(27 Mar 2015)
Today I started reading Neil Gaiman's new short story collection "Trigger Warning" and I must point out one glaring flaw.
The text on the inside front cover of the dust jacket refers to Neil Gaiman as "the beloved storyteller."
While I am sure he is loved by many, "beloved" is hardly the right adjective.
Mother Theresa was beloved. Santa Claus is beloved. Would you call a spider "beloved"? No, you would not.
What Neil Gaiman is, is a class A trickster, a conjurer, a charlatan. He pulls you in with a story, which you dutifully gobble up. At the end, you bark a laugh or say "huh" and go about your business.
But late at night, you wake up, and see the curtains moving without a breeze, hear a floorboard squeak where no footfall should be, see a shadow that's gone when you rub your eyes.
And on waking, there can be only one logical conclusion: that such terrors you saw in the night exist not so much in the real world, as in your own head, where they are in a way far more dangerous.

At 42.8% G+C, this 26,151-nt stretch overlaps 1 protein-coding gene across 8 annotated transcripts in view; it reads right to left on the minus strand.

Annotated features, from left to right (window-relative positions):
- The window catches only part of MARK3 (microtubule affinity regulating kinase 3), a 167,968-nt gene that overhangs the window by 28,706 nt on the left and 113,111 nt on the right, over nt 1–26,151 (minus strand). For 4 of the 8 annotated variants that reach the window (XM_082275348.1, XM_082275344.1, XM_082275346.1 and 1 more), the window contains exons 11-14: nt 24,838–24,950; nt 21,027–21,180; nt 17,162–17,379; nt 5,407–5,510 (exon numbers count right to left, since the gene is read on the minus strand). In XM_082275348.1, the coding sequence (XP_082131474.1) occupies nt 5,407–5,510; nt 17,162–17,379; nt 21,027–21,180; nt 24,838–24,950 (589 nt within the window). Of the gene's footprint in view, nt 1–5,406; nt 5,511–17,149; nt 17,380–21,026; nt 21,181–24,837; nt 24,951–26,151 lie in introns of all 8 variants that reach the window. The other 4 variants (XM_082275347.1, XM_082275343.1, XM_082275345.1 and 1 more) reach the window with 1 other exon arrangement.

To be fair, Neil Gaiman did not put them there. But he opened the cellar door, he pulled aside the cobwebs, and took the shackles off the monster. And now it's roaming freely in the corners of your mind.
For this bit of magic, we love him. But you would hardly call a person who does <em>that</em> beloved. Respected, let's say. Possibly revered. No, we need a word with more trouble in it, more menace.
I'm not sure what it is, not having a thesaurus handy. I'll let you decide.
For now, I'll go finish reading "Trigger Warning" and perhaps the word will be there. Or more likely I will find it, hiding in my mind's cellar, behind the coal chute, in that dark corner that that tricky magician is about to show me.